Now that the server has registered the client in its list, we can send Push messages to it. Let's see how it works by creating a sample code snippet that will extract all subscriptions and send a Push message to all subscriptions at the same time.

We use the library becauseWeb Push ProtocolYescomplicated, And lib allows us to abstract a lot of low-level code to ensure that we can work safely and properly handle any edge cases.

This example usesweb-push Node.jslibrary(https://github.com/web-push-libs/web-push) Processing and sending Push messages

We first initializeweb-pushlib, we generate a tuple of private and public keys and set them as VAPID details:

const webpush = require('web-push')
const vapidKeys = webpush.generateVAPIDKeys()

const PUBLIC_KEY = ‘XXX’ const PRIVATE_KEY = ‘YYY’

const vapidKeys = { publicKey: PUBLIC_KEY, privateKey: PRIVATE_KEY }

webpush.setVapidDetails( mailto:[email protected], vapidKeys.publicKey, vapidKeys.privateKey )

Then we build atriggerPush()Method, responsible for sending the push event to the client. It's just callingwebpush.sendNotification()And catch any errors. If the HTTP status code that returns an error is410, meaning isGone, We will delete the subscriber from the database.

const triggerPush = (subscription, dataToSend) => {
  return webpush.sendNotification(subscription, dataToSend)
  .catch((err) => {
    if (err.statusCode === 410) {
      return deleteSubscriptionFromDatabase(subscription._id)
    } else {
      console.log('Subscription is no longer valid: ', err)
    }
  })
}

We did not implement getting the subscription from the database, but kept it as a stub:

const getSubscriptionsFromDatabase = () => {
  //stub
}

The essence of the code is that the POST request/api/pushEndpoint:

app.post('/api/push', (req, res) => {
  return getSubscriptionsFromDatabase()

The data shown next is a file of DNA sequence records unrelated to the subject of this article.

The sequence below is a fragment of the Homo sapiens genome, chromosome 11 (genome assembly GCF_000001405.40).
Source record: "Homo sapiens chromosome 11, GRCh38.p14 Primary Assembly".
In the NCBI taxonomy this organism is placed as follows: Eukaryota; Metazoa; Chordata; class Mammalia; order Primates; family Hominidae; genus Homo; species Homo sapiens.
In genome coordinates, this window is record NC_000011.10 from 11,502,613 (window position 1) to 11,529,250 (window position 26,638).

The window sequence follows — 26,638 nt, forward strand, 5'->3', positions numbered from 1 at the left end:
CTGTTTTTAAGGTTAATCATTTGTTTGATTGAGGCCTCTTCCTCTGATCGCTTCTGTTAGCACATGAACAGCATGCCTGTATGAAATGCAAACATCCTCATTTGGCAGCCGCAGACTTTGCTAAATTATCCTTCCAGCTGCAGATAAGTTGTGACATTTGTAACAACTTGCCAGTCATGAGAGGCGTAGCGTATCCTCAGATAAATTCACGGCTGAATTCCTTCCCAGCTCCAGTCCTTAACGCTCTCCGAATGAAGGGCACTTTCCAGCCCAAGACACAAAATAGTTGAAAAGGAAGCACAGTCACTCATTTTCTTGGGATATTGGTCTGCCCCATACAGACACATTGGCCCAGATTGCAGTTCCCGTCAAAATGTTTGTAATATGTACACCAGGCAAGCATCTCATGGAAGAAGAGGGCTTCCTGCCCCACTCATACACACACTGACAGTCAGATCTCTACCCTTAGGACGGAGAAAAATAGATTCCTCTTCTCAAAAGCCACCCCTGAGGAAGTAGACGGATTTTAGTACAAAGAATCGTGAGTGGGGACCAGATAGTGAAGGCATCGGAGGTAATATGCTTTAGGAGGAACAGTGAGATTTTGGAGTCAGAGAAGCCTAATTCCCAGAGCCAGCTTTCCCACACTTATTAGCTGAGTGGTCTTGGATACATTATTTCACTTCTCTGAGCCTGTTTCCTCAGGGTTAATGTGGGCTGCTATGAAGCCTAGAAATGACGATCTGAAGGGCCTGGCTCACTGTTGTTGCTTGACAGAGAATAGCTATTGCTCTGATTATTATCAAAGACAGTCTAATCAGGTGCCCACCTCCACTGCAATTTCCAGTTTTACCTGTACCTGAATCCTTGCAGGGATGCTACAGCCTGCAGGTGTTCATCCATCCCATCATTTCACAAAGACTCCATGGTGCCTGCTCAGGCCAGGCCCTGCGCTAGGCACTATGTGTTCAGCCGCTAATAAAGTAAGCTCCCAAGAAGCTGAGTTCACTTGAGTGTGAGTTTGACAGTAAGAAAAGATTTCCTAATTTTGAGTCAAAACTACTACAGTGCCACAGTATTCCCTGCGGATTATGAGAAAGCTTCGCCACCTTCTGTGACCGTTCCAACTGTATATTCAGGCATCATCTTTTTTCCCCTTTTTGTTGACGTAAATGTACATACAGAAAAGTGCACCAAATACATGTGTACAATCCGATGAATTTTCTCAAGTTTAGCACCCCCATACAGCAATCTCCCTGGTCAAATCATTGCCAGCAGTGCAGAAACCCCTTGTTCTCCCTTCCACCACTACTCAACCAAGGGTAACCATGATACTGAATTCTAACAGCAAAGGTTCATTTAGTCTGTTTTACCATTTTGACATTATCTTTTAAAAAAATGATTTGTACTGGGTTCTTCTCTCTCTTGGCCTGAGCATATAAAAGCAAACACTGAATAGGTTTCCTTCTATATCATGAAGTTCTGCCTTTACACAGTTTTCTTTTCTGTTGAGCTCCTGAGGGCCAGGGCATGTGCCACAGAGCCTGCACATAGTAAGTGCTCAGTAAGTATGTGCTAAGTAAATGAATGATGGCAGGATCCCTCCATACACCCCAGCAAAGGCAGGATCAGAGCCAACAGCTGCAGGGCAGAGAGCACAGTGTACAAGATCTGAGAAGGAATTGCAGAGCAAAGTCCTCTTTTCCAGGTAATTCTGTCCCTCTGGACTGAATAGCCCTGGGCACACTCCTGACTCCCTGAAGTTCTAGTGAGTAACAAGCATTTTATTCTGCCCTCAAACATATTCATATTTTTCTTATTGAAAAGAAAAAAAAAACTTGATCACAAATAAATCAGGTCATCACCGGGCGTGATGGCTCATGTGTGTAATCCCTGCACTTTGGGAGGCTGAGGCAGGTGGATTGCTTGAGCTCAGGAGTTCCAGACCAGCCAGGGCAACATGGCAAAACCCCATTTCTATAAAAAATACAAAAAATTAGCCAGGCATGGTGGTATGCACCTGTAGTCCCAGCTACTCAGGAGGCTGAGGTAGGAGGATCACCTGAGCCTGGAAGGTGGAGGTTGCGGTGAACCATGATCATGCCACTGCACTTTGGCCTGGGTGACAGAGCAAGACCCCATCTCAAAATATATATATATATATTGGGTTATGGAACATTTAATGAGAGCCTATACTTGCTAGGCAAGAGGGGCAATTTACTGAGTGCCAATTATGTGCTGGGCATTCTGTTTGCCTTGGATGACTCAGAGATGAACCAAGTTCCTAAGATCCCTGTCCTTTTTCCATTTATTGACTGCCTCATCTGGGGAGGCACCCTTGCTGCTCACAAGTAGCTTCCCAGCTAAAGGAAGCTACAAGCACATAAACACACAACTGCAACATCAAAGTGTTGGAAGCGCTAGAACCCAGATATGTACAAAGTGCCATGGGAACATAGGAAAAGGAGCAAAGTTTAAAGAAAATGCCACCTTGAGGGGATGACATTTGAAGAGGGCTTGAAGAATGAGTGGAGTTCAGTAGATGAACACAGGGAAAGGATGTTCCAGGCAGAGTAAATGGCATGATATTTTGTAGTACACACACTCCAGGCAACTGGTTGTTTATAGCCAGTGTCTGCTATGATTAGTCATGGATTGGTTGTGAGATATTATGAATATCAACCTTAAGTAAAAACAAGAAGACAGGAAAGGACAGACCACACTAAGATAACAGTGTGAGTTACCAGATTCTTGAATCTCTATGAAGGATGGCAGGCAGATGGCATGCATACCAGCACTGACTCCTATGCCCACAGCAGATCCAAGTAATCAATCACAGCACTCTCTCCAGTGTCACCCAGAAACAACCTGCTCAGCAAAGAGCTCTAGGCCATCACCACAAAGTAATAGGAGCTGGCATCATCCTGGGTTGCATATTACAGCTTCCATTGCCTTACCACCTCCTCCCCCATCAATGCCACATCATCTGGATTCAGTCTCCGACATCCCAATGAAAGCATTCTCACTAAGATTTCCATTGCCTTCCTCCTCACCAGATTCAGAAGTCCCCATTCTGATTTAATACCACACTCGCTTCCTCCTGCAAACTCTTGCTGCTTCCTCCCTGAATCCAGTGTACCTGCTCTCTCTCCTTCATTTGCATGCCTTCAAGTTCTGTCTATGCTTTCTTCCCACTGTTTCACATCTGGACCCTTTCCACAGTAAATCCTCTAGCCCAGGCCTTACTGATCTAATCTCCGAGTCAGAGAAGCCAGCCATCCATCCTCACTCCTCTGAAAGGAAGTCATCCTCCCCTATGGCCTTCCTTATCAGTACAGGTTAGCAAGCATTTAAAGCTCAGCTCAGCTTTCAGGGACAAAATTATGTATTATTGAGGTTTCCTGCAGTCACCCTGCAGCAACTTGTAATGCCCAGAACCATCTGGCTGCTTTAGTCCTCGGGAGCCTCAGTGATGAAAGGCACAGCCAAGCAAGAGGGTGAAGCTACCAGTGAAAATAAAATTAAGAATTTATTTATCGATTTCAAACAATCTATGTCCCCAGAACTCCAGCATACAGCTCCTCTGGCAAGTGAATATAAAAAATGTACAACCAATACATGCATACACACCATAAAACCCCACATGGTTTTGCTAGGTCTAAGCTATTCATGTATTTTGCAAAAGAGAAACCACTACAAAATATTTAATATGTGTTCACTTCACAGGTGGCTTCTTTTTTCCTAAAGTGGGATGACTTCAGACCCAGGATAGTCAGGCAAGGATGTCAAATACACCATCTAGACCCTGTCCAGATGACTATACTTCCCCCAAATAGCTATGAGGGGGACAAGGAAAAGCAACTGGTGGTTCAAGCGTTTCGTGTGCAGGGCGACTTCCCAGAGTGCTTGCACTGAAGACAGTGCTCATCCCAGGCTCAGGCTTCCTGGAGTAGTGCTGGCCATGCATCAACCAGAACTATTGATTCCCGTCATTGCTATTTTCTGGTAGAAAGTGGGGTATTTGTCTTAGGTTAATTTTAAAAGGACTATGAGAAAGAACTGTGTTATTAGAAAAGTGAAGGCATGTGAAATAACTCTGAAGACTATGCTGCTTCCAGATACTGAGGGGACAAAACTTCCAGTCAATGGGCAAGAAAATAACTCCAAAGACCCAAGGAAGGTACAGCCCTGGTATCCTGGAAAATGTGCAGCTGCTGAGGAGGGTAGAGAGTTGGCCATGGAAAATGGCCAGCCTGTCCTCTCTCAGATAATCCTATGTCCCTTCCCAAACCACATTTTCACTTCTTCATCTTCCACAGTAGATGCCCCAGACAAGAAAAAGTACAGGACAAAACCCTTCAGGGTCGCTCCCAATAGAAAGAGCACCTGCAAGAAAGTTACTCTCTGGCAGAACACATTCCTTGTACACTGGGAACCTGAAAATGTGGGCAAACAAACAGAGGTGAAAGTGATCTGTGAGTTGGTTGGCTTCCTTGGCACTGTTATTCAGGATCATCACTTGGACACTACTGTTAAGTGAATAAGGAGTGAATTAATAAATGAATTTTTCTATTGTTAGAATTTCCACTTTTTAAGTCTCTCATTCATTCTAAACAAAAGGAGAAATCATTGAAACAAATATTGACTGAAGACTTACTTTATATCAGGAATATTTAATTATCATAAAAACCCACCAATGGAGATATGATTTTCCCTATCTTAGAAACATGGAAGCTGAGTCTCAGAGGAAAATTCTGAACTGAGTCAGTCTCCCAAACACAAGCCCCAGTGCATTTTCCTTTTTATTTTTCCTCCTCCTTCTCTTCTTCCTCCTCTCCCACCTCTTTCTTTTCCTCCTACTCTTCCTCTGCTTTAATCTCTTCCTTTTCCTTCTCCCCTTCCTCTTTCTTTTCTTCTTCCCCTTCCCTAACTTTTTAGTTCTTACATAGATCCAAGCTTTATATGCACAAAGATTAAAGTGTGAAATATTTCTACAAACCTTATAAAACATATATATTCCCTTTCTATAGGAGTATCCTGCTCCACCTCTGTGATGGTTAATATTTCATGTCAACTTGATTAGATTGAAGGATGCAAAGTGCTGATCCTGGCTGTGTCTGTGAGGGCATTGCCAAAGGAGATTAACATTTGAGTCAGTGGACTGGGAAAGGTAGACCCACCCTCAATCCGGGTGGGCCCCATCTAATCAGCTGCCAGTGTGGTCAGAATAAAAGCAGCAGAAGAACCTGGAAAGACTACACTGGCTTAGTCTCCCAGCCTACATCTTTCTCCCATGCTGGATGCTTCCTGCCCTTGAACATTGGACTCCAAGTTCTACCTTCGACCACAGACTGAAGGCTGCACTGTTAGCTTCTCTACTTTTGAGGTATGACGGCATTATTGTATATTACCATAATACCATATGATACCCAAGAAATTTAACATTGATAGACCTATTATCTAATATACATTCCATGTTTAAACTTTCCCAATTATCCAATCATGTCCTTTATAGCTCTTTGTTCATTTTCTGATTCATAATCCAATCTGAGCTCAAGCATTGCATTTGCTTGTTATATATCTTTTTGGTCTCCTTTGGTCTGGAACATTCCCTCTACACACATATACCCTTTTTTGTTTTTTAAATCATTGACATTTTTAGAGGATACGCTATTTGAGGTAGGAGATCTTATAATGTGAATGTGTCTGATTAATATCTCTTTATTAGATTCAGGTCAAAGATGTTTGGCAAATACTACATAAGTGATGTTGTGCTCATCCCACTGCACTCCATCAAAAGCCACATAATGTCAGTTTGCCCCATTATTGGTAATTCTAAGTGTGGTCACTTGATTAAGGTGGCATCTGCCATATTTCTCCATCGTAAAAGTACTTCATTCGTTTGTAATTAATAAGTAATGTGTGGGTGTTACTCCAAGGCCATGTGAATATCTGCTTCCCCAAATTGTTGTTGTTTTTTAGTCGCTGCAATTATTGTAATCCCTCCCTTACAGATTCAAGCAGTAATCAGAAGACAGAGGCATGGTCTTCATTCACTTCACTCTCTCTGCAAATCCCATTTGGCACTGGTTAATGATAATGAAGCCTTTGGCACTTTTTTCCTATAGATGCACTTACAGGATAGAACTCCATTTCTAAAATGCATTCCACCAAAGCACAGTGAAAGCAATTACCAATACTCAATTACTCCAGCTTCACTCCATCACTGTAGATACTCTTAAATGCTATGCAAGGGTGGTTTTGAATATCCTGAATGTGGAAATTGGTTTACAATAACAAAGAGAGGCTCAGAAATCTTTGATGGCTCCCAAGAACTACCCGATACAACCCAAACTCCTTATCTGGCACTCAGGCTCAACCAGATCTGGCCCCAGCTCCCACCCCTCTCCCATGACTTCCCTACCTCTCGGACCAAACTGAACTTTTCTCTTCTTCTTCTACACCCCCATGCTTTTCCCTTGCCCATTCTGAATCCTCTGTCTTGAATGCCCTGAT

.then((subscriptions) => {
    let promiseChain = Promise.resolve()
    for (let i = 0; i < subscriptions.length; i++) {
      const subscription = subscriptions[i]
      promiseChain = promiseChain.then(() => {
        return triggerPush(subscription, dataToSend)
      })
    }
    return promiseChain
  })
  .then(() => {
    res.setHeader('Content-Type', 'application/json')
    res.send(JSON.stringify({ data: { success: true } }))
  })
  .catch((err) => {
    res.status(500)
    res.setHeader('Content-Type', 'application/json')
    res.send(JSON.stringify({
      error: {
        id: 'unable-to-send-messages',
        message: `Failed to send the push ${err.message}`
      }
    }))
  })
})

What the above code does is: it gets all subscriptions from the database, then iterates over them, and then callstriggerPush()The function we explained before.

After the subscription is completed, we will return a successful JSON response, unless an error occurs and a 500 error is returned.

In the real world...

Unless you have a very specific use case, or you just want to learn technology or like DIY, it is unlikely to set up your own Push server. Instead, you usually want to use OneSignal (https://onesignal.com), transparently and freely handle Push events on all platforms (including Safari and iOS).

Receive push events

When a Push event is sent from the server, how does the client get it?

This is normalJavaScriptEvent listener, inpushEvent, which runs inside the Service Worker:

self.addEventListener('push', (event) => {
  // data is available in event.data
})

event.datacontainPushMessageDataObject, which exposes methods for retrieving the push data sent by the server in the required format:

You would usually useevent.data.json().

Show notification

Here we are withNotification API, But this is for good reason, because one of the main use cases of Push API is to display notifications.

In uspushIn the event listener in the Service Worker, we need to display a notification to the user and tell the event to wait until the browser displays the event before the function can terminate. We extend the survival time of the incident until the browser finishes displaying the notification (until the fulfillment of the promise is resolved), otherwise the service worker may stop during processing:

self.addEventListener('push', (event) => {
  const promiseChain = self.registration.showNotification('Hey!')
  event.waitUntil(promiseChain)
})

More information about notificationsNotification API guide.

Download mine for freeJavaScript beginner's manual


More browser tutorials: